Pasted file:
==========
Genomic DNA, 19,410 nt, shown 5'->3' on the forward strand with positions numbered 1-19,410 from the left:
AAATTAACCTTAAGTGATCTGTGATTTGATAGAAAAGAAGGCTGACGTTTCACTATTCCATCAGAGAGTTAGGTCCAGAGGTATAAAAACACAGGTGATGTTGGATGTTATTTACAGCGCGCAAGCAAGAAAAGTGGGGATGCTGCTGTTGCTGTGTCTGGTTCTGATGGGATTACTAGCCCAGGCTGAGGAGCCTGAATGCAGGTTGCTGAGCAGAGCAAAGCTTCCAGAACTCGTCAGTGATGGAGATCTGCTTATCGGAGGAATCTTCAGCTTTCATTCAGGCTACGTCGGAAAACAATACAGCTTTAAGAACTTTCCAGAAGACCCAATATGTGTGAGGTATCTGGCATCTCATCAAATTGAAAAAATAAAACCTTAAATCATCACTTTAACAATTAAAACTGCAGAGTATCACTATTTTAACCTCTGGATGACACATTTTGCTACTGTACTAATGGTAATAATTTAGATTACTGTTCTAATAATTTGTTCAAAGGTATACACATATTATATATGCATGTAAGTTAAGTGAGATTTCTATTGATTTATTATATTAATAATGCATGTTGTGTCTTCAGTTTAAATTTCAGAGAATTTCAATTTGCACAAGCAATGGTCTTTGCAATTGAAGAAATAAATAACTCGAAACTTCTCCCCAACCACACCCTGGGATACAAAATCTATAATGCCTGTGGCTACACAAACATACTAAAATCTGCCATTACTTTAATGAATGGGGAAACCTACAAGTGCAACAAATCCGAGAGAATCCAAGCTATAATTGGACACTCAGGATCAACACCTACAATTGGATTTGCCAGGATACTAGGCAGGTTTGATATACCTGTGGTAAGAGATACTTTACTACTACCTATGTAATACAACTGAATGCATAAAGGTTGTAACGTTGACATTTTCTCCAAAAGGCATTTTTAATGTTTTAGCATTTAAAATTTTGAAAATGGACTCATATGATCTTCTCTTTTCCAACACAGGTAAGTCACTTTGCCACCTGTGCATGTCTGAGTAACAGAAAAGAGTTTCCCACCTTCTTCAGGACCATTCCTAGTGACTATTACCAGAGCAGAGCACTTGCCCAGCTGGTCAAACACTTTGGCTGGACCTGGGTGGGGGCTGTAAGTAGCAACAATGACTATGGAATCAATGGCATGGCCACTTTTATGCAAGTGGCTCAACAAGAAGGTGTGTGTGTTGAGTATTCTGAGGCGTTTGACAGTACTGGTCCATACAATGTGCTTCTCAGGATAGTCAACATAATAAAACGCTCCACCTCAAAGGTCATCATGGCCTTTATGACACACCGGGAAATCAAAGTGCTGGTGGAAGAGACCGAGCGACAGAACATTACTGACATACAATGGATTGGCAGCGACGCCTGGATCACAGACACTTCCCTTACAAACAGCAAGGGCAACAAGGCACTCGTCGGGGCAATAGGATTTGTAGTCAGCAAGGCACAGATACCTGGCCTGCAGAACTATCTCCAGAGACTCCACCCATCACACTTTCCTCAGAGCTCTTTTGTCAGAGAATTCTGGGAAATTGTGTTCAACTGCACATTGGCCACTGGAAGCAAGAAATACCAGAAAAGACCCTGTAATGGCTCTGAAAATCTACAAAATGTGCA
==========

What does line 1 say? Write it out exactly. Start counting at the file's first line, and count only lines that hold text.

Genomic DNA, 19,410 nt, shown 5'->3' on the forward strand with positions numbered 1-19,410 from the left: